Gatorade also declared Parker the national boys basketball Player of the Year for that high school season as he became only the fourth non-senior to win that award. Sports Illustrated put Parker on its cover and proclaimed him as the best high school basketball player since LeBron James.

Facing an enormous amount of pressure during his senior year, Simeon played a national schedule and went 30-3, winning a fourth consecutive IHSA state title with Parker as he put up 18.4 points, 10.4 rebounds and 2.7 assists per game.

Becoming the only player besides Sergio McClain to start on four straight IHSA state title teams, Parker secured back-to-back Mr. Basketball in Illinois honors while also making the McDonald's All-American Game, Jordan Brand Classic and the Nike Hoop Summit. Parker played all over the country during his senior season, with nationally-televised games and packed crowds filled with fans.

Reclassifications and the emergence of other contenders, coupled with Parker's foot injury before his senior season, dropped Parker below the No. 1 ranking to end his high school career. But he still finished as a consensus top-5 prospect in the class who eventually rose to the No. 2 pick in the NBA Draft in 2014.

Now that Parker has signed with the Bulls, he has a chance to resurrect his career in Chicago, the place where he had his most basketball success.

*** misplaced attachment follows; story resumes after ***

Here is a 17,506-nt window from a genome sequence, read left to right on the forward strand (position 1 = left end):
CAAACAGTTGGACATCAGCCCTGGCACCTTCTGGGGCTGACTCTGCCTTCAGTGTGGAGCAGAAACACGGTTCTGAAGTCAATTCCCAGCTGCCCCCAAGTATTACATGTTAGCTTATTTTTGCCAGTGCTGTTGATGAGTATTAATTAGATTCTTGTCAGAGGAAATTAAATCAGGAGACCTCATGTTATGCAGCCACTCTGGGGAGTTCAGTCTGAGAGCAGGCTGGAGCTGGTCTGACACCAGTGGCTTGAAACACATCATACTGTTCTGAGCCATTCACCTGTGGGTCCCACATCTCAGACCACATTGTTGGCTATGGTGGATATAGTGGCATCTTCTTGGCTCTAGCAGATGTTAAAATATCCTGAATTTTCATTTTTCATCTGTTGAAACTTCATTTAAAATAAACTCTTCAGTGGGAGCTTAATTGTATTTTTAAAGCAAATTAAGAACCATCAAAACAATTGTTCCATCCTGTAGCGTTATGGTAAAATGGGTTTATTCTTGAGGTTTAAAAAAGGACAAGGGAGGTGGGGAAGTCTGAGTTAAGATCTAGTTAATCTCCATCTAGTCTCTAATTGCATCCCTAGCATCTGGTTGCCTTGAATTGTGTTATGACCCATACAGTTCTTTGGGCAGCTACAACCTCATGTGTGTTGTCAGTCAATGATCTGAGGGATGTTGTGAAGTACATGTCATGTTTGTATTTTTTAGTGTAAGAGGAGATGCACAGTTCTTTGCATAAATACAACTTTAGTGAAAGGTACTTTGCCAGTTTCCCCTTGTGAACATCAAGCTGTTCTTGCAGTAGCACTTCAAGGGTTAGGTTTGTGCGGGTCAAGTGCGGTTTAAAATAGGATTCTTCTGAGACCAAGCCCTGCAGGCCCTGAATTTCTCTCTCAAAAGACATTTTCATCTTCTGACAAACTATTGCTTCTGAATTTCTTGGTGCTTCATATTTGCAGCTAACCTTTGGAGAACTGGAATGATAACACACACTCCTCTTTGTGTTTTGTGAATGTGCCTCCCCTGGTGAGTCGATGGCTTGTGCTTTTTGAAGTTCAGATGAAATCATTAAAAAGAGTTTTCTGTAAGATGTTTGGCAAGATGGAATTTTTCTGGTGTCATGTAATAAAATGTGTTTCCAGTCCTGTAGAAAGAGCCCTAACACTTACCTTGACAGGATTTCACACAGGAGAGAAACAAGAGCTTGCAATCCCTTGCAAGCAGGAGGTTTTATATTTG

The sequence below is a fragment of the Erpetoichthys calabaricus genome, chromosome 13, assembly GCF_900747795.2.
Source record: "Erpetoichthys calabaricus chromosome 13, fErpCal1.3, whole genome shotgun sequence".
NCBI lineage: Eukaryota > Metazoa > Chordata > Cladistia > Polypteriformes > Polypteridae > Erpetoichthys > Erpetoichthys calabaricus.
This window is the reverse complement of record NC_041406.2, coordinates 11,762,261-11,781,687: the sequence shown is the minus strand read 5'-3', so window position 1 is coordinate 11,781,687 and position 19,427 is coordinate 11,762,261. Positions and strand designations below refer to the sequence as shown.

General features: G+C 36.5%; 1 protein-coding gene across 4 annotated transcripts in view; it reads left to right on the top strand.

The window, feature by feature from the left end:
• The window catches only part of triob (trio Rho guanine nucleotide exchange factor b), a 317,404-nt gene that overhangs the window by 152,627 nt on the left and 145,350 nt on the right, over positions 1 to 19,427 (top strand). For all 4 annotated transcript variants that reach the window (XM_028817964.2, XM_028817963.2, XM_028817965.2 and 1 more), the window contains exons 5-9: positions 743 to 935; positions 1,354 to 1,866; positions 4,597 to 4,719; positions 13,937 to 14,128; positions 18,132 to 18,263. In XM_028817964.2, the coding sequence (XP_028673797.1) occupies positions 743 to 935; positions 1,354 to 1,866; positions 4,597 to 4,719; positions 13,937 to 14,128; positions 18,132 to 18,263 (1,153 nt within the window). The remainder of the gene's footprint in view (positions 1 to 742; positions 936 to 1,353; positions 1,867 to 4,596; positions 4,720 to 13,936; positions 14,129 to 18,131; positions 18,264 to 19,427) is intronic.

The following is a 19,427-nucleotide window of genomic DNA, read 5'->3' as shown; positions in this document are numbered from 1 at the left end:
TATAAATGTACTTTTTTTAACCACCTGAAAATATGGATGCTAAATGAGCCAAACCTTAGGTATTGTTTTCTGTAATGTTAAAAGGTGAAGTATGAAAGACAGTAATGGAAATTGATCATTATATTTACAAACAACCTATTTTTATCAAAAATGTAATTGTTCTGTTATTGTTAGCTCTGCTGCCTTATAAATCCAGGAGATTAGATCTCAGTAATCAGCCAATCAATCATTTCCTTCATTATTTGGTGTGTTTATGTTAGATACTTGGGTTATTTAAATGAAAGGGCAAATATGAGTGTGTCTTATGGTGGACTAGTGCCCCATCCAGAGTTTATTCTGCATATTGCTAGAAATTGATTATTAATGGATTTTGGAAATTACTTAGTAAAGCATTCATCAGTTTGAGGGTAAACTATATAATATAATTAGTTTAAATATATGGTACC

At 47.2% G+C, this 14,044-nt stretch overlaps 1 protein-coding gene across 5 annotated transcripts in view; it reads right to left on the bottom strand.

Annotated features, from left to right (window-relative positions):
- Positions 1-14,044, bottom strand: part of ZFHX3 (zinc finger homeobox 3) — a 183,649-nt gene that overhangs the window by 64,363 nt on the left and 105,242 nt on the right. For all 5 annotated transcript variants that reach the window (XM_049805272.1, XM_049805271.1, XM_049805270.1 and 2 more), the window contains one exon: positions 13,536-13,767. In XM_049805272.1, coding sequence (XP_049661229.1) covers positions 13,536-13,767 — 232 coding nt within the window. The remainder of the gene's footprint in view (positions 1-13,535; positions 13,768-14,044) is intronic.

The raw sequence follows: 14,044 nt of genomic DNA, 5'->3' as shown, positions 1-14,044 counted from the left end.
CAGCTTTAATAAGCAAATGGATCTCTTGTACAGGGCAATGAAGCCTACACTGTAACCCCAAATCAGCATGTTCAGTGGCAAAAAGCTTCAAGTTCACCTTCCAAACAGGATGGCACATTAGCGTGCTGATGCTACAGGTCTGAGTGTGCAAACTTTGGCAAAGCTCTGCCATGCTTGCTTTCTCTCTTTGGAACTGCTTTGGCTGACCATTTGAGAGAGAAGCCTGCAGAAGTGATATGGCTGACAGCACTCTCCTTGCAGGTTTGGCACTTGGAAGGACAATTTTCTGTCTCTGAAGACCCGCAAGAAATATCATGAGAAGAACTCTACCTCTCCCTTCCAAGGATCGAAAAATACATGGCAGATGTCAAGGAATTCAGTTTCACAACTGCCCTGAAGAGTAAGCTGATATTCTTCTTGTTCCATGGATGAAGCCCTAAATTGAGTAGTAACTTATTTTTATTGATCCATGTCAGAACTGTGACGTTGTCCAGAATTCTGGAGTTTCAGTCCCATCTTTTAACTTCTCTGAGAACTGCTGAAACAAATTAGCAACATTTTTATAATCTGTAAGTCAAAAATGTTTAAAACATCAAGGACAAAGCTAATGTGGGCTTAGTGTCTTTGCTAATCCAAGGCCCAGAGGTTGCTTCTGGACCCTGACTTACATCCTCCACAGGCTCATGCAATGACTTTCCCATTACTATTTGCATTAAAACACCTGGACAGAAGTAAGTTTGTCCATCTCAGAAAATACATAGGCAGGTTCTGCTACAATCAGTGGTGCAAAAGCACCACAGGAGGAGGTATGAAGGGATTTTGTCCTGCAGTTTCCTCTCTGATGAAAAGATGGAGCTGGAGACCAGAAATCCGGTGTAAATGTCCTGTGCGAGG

Bill Wennington remembers Michael Jordan's double-nickel game on 25-year anniversary

Bill Wennington remembers Michael Jordan's double-nickel game on 25-year anniversary

Over 25 years, Bill Wennington has used some variation of the same line. But given the magnitude of the occasion, it still hasn’t grown old.

Do you remember the time Michael Jordan and I combined for 57 points?

Still, with Saturday marking the actual 25-year anniversary of Jordan’s famous 55-point outburst against the Knicks at Madison Square Garden in his fifth game back from a 17-month retirement, it was nice of Wennington to offer up something new.

“My line at the time was, ‘What was Patrick Ewing doing leaving me at the basket? It’s not like Michael had 55. Oh, that’s right. He did,’” Wennington joked in a phone conversation.

Yes, 25 years have passed since Jordan’s double-nickel game, the grandest of grand statements that Jordan was back from his minor-league baseball experiment.

“There are some players who are simply unique and transcend every aspect of the game,” Knicks coach Pat Riley said that March 28, 1995 day. “And he’s the only one in the history of the game who has had the impact he has had all the way around.”

Indeed, Wennington recalled Jordan making that impact immediately, even in practices at the old Berto Center in Deerfield, Ill.

“I had heard what it was like through the first three championships were and how practices were. As soon as he came back, all the stories were true. He just raised the intensity level up,” Wennington said. “And the intensity level was already higher than some other teams I had been on because Scottie was carrying on the tradition and keeping things competitive. But when Michael came back, it went up twofold.”

Jordan had scored 19, 21, 27 and 32 points in his first four games back, but shot just 39.3 percent as he tried to find his legs and rhythm after such a long layoff. Plus, his body had been conditioned for baseball.

That’s what made his 55-point explosion on 21-for-37 shooting all the more shocking.